Dec 22, 2014
10:10 AM
History

The CT Files: Lydia Sherman—The Derby Poisoner

The CT Files: Lydia Sherman—The Derby Poisoner

Greg Shea

With the seemingly endless abundance of true crime shows on TV, it seems remarkable that one of the most sensational and unusual murderers in Connecticut history has been essentially forgotten, but so seems to be the 1860-’70s story of Lydia Sherman—also popularly known as “America’s Queen Killer,” “The Poison Fiend,” “The Modern-Day Lucretia Borgia” or simply, “The Derby Poisoner.”

 And yes, to have gained such a reputation, Lydia’s killing spree was both truly astonishing and gut-wrenchingly horrible. Okay, she murdered a husband (or three, as it turns out), which although terrible, paled to the unimaginable cruelty of also poisoning eight children—including six (!) of her own.

Of course, like many monsters, her benign countenance belied the evil within. A slim woman with chestnut hair, blue eyes and alabaster skin, she relied on her good looks and charms to cover her heinous acts. Her beauty was what attracted her first husband, Edward Struck, a widower with six children who was nearly 20 years her senior. He was so smitten with the 18-year-old Lydia Danbury that he proposed matrimony very shortly after meeting her in 1842.  She accepted.

Edward and Lydia Struck set up house on 125th Street in New York City and had eight children together. All seemed well until 1863, when Edward lost his job as a police officer and fell into a prolonged depression. According to her published confession, Lydia Sherman: Confession of the Arch Murderess of Connecticut (a lurid best seller), rather than have him committed to an asylum, she decided to “put him out of the way, as he would never be any good” again—not the solution most loving spouses would choose. She mixed a “thimbleful” of arsenic into his oatmeal gruel and after several hours of vomiting, abdominal pain, diarrhea and convulsions, Edward passed away.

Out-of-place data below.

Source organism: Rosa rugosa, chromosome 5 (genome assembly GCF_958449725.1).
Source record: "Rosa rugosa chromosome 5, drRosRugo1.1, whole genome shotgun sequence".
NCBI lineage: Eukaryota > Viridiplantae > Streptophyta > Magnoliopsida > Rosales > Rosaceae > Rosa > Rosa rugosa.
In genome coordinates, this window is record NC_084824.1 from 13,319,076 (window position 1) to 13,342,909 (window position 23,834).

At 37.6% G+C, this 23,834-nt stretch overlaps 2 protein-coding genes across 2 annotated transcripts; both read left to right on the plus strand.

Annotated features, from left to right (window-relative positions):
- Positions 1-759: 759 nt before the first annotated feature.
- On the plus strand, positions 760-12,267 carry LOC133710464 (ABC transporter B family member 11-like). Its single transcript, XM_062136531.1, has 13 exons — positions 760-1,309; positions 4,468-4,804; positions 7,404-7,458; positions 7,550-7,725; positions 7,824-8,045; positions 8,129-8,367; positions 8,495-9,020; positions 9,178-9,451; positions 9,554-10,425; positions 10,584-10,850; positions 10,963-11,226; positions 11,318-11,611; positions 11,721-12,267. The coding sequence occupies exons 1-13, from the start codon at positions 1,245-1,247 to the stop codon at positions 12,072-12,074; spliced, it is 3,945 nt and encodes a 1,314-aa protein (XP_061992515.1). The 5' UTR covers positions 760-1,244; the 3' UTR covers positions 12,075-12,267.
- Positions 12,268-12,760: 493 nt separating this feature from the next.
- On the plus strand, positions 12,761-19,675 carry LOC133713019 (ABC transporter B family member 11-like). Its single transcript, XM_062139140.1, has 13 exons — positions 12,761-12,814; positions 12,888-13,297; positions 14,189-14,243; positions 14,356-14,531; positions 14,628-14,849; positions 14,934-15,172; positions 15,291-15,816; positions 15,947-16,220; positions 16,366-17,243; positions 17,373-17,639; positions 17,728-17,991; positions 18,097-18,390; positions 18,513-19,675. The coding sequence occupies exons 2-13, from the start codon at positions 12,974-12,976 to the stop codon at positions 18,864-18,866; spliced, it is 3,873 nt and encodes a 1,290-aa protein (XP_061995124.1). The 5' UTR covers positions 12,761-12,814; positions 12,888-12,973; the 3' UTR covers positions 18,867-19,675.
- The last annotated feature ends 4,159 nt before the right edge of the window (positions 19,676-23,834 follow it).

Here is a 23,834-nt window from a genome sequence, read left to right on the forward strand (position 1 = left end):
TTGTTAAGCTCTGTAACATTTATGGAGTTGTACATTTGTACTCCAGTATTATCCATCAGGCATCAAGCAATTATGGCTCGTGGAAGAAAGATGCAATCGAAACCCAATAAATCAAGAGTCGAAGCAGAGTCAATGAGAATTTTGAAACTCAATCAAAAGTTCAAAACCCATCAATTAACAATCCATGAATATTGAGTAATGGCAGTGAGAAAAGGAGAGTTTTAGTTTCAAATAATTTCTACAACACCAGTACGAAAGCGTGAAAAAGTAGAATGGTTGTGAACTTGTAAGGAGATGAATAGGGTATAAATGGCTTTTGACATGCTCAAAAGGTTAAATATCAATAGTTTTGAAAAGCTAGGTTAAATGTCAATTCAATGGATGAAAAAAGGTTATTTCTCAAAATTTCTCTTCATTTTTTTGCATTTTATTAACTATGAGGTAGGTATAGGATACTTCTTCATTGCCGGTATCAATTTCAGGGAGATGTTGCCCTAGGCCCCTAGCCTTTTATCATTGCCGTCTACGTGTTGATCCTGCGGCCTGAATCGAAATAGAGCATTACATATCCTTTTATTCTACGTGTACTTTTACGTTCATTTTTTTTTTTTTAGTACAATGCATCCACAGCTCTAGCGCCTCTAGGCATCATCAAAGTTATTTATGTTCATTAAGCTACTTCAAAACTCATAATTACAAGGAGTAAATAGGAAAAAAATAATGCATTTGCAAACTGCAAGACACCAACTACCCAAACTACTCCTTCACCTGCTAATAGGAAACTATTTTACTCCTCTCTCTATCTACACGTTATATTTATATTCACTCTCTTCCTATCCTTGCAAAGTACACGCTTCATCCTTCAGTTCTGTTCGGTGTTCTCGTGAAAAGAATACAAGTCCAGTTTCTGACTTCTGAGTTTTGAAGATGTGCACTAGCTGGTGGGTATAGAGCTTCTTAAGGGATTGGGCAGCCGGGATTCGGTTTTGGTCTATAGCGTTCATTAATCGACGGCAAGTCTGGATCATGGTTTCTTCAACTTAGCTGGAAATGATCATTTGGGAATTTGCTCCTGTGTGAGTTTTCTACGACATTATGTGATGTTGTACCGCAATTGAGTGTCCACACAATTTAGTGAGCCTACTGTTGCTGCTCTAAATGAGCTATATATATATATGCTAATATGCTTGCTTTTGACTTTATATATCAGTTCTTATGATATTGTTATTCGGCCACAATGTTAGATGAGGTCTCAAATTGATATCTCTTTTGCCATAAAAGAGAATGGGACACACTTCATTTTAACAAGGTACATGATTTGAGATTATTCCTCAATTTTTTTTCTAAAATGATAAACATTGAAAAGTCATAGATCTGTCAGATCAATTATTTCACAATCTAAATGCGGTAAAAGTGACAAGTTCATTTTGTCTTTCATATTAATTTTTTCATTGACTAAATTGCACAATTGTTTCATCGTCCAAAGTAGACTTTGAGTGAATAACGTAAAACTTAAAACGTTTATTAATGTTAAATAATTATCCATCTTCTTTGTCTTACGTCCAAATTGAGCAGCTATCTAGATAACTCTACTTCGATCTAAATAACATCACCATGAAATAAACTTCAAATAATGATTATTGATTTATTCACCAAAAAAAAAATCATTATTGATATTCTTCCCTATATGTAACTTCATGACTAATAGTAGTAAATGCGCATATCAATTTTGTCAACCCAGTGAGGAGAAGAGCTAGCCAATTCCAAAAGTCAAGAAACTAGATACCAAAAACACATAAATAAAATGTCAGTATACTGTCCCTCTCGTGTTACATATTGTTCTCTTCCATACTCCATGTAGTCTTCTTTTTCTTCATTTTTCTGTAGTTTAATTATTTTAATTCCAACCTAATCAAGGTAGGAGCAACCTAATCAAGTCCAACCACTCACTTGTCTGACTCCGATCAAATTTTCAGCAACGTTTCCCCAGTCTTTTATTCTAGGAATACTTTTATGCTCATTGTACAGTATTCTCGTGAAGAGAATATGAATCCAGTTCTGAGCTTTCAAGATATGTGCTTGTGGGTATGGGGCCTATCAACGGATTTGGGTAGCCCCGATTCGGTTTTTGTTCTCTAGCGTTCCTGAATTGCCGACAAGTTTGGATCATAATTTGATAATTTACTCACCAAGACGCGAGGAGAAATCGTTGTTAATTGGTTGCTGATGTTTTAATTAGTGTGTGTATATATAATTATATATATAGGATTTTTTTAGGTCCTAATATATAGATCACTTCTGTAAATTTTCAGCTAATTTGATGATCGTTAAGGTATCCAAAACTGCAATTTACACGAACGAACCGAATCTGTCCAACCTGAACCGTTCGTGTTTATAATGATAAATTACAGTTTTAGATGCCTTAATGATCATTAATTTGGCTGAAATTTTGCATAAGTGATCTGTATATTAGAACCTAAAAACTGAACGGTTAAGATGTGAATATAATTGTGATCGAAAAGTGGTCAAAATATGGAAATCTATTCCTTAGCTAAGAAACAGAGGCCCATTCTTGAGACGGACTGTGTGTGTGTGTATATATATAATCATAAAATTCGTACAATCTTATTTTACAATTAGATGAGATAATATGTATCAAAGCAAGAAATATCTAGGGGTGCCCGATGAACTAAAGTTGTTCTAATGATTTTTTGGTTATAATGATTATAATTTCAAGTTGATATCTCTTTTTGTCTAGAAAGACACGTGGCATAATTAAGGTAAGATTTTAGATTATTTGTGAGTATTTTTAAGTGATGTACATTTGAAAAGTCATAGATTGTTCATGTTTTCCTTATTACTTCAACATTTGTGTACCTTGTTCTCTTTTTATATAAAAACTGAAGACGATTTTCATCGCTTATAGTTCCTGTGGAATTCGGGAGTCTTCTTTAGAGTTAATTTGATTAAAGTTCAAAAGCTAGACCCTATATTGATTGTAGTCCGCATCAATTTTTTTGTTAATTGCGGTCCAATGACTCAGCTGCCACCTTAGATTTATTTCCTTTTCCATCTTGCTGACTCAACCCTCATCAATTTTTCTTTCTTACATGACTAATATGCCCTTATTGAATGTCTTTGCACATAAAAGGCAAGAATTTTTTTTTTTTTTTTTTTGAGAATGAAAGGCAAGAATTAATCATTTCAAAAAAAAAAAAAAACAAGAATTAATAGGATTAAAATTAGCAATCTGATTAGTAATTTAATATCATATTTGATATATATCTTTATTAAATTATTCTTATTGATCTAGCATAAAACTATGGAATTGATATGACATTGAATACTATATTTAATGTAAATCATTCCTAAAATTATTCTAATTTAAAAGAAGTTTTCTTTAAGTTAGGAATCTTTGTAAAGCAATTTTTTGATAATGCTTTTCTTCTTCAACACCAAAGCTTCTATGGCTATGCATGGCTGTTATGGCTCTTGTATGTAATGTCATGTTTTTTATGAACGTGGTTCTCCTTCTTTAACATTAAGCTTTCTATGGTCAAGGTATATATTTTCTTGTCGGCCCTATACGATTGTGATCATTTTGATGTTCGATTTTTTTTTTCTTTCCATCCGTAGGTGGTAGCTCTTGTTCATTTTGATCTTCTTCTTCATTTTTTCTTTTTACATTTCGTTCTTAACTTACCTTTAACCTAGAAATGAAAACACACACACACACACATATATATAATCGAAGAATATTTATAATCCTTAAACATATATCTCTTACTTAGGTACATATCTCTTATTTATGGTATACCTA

Lydia soon realized that although she had “solved” one problem, she had created another in that she had murdered the primary source of income for her and her six remaining children (her eldest son John had moved out and young daughter Josephine had died years earlier of a mysterious illness—her first victim?). Rationalizing like only the sickest mind could, Lydia decided that the youngest three kids “could do nothing” for her or themselves, and thus would be better “out of the way.” Less than six weeks after Edward’s death, she poisoned all three and watched them die in a single day, which while horrible, didn’t arouse much suspicion because it was an era of high child mortality rates when a single sickness could easily wipe out a family.

With fewer “burdens,” Lydia’s life “improved.” A sympathetic doctor provided the “grieving” widow with a job as a nurse, which was well-timed as over the next few months the three children remaining with her would contract various ailments. Lydia’s treatment? Hating to see each “suffer,” she poisoned them all. 

The undiscovered murderer of seven (at least), Lydia now moved around a bit before taking a nursing job in Stratford in 1867. She soon met Dennis Hurlburt, a recently widowed and wealthy gentleman known as “Old” Hurlburt. However, he wasn’t Dead Hurlburt (not yet, anyway) and was soon able to “convince” the still-attractive and younger Lydia to be his bride—once he promised her “all that he was worth.”

Again, life was uneventful until Lydia noticed that Old Hurlburt seemed to hurting from various aged-related maladies. Not one to stand suffering, Lydia ended his pain—officially making him Dead Hurlburt—and inherited his $30,000 estate (equal to $500,000 today). 

Flush with cash and single again, it took Lydia only eight weeks to connect with Horatio Sherman, another recent widower looking for someone to take care of his four children. A few months later they married and she moved into his Derby home. 

Horatio was a heavy drinker and in an alcohol-fueled rant, said that he almost wished his sickly infant son would “die” rather than continue to be miserable. He didn’t have to tell Lydia twice—she mixed a little arsenic into the baby’s milk and the “suffering” was over in a day. A few months later, she similiarly dispatched her teenaged stepdaughter, who’d had the simple misfortune of catching the flu on Lydia’s watch.

Distraught by the sudden deaths of his two beloved children, Horatio went on a weeklong drinking binge. Upset by her husband’s alcoholism (and his willingness to spend Old Hurlburt’s fortune), it was only a matter of time before Lydia decided to “make him sick of liquor” by spiking his brandy with arsenic. Horatio was dead in a few days.

This time, however, a local physician took notice of Horatio’s abrupt death and ordered an autopsy. When poison was discovered, the bodies of the Sherman children and Old Hurlburt were all exhumed. Confronted with the evidence, Lydia confessed to murdering all of them. She was sentenced to life in prison. 

In 1877, Lydia briefly escaped jail and had set up with a wealthy widower—fourth time’s a charm?—before being apprehended. 

The notorious Derby Poisoner was stricken with cancer in 1878, and unlike her vicitms, was forced to “suffer through” to her demise.

 

The CT Files: Lydia Sherman—The Derby Poisoner

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